Mikaela Shiffrin, who became the most successful ski racer in Alpine World Cup history with a record-setting 87th victory, winning her slalom race on Saturday in Are, Sweden, works out from April to October at a colossal gym inside the Westin hotel near her home in Edwards, Colo.
Entering the facility in the mountains, visitors come upon a sprawling tribute to Shiffrin celebrating some of her nine Olympic and world championship gold medals. One day at the gym last fall, as a family took snapshots next to Shiffrin’s image, she walked past unobserved.
Did Shiffrin consider asking her fans if they would prefer a photograph with her in person? Looking embarrassed, she said: “Oh, no. I don’t want to bother them.”
When athletes pass milestones that have stood for decades, and Shiffrin, 27, has eclipsed Ingemar Stenmark’s 1989 record with several prime years left in her career, one wonders: Beyond raw talent, how did they do it? Shiffrin managed to avoid four common pitfalls — ego, injury, complacency and outside distractions — that have derailed others, even ruined careers. Their absence has had a distinct role in Shiffrin’s uncommon success.
As the anecdote from the entryway to Shiffrin’s Colorado gym illustrates, a pernicious ego is not her problem. Which leaves:
In elite ski racing, an occasional fall on the icy snow between the gates is unavoidable. If a bone-breaking, high-speed crash does not wreck a promising career, then chronic injuries, especially to the lower back and knees, typically persist because of the enormous forces racers absorb to execute precise turns at 60 to 80 miles per hour. Lingering infirmities, and the surgeries needed to blunt them, can interrupt and end careers. In this century, virtually no prominent racer, be it the Americans Bode Miller and Lindsey Vonn or Janica Kostelic of Croatia, has escaped severe injuries. Austria’s Marcel Hirscher, fourth on the career World Cup wins list, was once considered the most fortunate skier of the modern era because he broke only two leg bones.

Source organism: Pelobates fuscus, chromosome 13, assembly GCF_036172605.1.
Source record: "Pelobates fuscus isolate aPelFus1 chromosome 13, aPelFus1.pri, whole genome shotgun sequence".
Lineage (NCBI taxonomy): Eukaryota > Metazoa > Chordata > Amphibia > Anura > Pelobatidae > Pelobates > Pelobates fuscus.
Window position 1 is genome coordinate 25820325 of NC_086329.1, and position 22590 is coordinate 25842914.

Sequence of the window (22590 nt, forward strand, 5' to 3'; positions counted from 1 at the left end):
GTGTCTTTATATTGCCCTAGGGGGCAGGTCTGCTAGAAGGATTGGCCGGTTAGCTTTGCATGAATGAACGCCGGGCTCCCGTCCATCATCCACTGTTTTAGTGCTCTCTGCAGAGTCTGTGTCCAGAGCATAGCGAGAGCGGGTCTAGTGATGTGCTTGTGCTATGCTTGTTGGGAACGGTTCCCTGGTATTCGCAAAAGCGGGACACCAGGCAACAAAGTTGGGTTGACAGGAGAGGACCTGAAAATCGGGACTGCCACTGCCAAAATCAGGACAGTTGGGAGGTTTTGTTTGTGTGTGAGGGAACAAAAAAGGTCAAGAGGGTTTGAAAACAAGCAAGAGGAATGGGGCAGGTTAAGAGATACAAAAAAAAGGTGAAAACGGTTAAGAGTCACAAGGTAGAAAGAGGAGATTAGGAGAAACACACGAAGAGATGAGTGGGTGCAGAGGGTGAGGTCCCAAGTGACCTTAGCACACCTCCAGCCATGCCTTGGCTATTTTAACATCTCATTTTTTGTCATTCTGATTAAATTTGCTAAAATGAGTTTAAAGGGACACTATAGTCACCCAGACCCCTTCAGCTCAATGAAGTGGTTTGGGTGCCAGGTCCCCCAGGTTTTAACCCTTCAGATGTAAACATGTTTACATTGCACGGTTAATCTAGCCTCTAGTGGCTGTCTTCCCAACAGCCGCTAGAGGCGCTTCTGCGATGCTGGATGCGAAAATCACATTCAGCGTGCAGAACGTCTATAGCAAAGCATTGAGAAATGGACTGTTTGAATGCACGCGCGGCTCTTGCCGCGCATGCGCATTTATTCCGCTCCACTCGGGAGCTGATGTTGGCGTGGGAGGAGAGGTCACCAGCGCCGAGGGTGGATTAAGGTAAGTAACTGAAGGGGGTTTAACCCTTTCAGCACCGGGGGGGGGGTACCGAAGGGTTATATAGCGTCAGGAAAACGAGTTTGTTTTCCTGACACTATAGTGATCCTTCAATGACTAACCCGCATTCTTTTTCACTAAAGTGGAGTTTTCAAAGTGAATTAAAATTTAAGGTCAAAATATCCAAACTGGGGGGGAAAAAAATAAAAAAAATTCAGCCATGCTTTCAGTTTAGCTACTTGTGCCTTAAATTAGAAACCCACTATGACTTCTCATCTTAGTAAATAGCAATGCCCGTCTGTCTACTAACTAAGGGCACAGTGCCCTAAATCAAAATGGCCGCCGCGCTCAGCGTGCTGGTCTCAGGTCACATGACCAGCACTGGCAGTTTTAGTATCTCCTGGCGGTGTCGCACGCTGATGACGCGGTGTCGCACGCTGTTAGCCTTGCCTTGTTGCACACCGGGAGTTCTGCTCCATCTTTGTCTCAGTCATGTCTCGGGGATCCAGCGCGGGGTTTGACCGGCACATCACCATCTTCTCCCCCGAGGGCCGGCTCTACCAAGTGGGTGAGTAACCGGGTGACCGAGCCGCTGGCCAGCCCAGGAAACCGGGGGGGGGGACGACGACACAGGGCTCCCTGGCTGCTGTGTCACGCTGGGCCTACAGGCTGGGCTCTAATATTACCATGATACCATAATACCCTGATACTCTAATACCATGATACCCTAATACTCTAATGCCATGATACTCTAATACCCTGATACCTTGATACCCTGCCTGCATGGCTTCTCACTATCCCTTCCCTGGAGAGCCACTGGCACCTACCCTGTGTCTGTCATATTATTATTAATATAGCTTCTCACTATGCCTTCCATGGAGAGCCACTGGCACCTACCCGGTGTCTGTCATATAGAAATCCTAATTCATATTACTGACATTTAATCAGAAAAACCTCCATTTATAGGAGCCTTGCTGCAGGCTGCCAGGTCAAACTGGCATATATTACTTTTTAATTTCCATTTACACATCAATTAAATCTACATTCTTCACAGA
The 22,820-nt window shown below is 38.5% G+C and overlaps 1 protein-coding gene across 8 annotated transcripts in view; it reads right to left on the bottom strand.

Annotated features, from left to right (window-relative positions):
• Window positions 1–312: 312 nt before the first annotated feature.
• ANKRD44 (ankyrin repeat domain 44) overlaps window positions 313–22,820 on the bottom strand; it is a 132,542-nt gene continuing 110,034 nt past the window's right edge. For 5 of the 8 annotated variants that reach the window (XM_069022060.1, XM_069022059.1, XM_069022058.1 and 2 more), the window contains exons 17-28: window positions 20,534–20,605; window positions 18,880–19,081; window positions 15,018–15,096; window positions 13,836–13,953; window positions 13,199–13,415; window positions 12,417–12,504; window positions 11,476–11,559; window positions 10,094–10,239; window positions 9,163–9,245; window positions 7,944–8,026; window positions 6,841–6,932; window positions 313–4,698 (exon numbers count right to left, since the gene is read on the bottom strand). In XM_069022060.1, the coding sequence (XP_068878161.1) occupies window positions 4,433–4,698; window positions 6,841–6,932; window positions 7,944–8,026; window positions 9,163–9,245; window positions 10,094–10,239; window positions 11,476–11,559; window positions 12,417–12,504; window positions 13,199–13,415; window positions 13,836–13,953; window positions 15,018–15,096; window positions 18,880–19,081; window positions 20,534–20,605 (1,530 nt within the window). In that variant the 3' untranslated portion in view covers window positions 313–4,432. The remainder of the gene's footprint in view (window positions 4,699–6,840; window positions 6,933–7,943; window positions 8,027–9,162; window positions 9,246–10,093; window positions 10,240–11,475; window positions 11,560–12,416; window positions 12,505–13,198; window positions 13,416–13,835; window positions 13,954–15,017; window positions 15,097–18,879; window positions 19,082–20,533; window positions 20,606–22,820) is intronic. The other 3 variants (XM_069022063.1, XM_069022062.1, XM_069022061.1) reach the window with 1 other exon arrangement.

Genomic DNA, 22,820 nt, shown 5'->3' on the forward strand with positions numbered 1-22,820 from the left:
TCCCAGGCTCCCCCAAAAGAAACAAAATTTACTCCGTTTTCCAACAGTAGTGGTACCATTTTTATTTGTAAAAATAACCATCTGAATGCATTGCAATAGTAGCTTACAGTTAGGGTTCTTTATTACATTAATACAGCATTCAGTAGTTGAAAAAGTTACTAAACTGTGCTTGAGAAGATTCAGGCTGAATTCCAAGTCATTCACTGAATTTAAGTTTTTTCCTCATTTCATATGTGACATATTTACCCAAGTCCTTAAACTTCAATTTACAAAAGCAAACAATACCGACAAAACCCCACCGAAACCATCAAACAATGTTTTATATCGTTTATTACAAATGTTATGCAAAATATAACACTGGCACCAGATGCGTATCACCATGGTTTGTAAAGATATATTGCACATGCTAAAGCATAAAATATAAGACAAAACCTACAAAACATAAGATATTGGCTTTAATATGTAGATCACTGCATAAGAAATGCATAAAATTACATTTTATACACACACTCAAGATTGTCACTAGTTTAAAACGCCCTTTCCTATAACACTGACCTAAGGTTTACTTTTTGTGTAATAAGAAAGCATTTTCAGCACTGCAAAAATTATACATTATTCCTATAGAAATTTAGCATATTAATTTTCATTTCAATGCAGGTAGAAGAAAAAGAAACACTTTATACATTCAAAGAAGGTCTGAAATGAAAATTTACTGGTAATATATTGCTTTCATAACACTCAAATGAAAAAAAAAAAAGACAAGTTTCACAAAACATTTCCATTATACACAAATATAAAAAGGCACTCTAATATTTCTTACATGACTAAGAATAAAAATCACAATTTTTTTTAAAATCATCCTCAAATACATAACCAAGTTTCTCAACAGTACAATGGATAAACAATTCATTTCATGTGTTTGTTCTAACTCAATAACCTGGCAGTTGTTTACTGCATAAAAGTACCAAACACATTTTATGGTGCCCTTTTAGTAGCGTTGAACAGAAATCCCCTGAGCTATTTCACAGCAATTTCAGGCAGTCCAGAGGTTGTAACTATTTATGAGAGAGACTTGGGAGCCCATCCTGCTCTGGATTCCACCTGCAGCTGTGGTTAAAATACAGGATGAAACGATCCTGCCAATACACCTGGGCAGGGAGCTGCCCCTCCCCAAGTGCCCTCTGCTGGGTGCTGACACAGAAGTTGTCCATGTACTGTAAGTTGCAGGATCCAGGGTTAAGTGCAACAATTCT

Then there is Shiffrin, whose only serious injury has been a torn medial collateral ligament in a knee in 2015 that cost her two months of racing. And even that injury was a freakish occurrence that might never have happened if Eileen Shiffrin, Mikaela’s mother and her primary coach, had been on the mountain that day. (More on that later.)
But first, it’s important to understand that Shiffrin’s unrivaled durability is primarily a reflection of a singular precision mixed with noteworthy premeditation.
“Avoiding injuries is at least 80 percent skill,” said Ted Ligety, the retired skier who won five world championships and is the only American man with two Alpine Olympic gold medals. “People who fall generally do it a lot because they take too many risks and don’t have the technical skills to get out of trouble they get into.”
He added: “The one thing Mikaela has in excess is technical skills. She doesn’t put herself in risky positions and when she makes a rare mistake she’s so good technically she escapes without a bad fall.”
Eileen Shiffrin, who has coached and traveled with Mikaela since her debut on the World Cup circuit at 15, credits her daughter’s largely injury-free career to a trait not usually associated with ski racers: caution.
“She rarely skis at 100 percent of what she’s capable of doing, more like 80 percent,” Eileen said in a telephone interview from Switzerland last month. “She’s very calculated that way and always has been.”
Or as Mikaela said in a separate interview: “I never want to be surprised on skis,” — part of the lore of her only significant injury as a professional.
Eileen, a former high-level ski racer whose full-time profession was an intensive care nurse, never intended to be one of her daughter’s coaches forever, especially since Mikaela always had United States ski team coaches and trainers at her side. So in late 2015, Eileen stepped away from her coaching duties.
While preparing for the first race without her mother, Mikaela took a casual run next to a training course in Sweden and fell hard, crashing into the protective netting at the trail’s edge. The damage to a right knee ligament required only rest, but the details of the mishap stood out: the trail Mikaela skied that day had windblown snow, far different than the conditions of a prepared course.
“Mikaela thought that if I had been there I would have warned her to be more careful,” Eileen said.
Returning to Europe with her mother two months later, Mikaela won her first race back and then two more to finish the season with five victories.
By late 2019, Eileen again tried semiretirement. Within weeks, Mikaela’s skiing was deteriorating, including a jarring 17th-place finish. When Eileen rejoined the coaching staff, Mikaela won her next two races and was on the podium for seven of the season’s final 10 events. Since then, mother and daughter have remained a team.
Said Mikaela: “People are always asking me, ‘What’s your secret?’ I want to say: ‘Isn’t it obvious? It’s my mom.’”